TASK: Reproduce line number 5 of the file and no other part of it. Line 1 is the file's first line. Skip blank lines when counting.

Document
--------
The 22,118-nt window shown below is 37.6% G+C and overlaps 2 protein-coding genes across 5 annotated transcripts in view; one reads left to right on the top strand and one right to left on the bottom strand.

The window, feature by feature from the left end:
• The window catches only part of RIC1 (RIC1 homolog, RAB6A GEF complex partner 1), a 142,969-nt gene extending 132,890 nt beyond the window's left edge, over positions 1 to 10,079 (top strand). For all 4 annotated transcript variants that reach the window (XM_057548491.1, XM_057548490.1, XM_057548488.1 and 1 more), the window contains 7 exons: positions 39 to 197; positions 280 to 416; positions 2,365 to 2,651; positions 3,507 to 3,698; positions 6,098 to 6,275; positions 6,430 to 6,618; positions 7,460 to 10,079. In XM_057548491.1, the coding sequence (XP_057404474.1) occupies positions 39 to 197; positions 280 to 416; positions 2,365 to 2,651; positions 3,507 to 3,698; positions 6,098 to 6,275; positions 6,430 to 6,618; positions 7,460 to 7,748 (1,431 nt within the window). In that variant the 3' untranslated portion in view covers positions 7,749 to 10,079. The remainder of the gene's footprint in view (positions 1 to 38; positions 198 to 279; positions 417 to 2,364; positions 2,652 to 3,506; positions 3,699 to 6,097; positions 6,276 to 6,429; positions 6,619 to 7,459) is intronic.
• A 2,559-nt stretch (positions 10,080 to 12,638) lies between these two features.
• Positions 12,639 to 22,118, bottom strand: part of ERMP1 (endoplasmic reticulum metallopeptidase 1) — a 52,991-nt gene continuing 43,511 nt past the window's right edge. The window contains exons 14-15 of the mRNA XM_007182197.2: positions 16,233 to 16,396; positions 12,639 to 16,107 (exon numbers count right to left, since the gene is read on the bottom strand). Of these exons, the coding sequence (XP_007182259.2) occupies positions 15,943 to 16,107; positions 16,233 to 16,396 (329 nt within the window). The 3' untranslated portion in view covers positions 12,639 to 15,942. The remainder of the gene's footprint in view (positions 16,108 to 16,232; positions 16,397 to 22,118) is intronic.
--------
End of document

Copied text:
• Positions 12,639 to 22,118, bottom strand: part of ERMP1 (endoplasmic reticulum metallopeptidase 1) — a 52,991-nt gene continuing 43,511 nt past the window's right edge. The window contains exons 14-15 of the mRNA XM_007182197.2: positions 16,233 to 16,396; positions 12,639 to 16,107 (exon numbers count right to left, since the gene is read on the bottom strand). Of these exons, the coding sequence (XP_007182259.2) occupies positions 15,943 to 16,107; positions 16,233 to 16,396 (329 nt within the window). The 3' untranslated portion in view covers positions 12,639 to 15,942. The remainder of the gene's footprint in view (positions 16,108 to 16,232; positions 16,397 to 22,118) is intronic.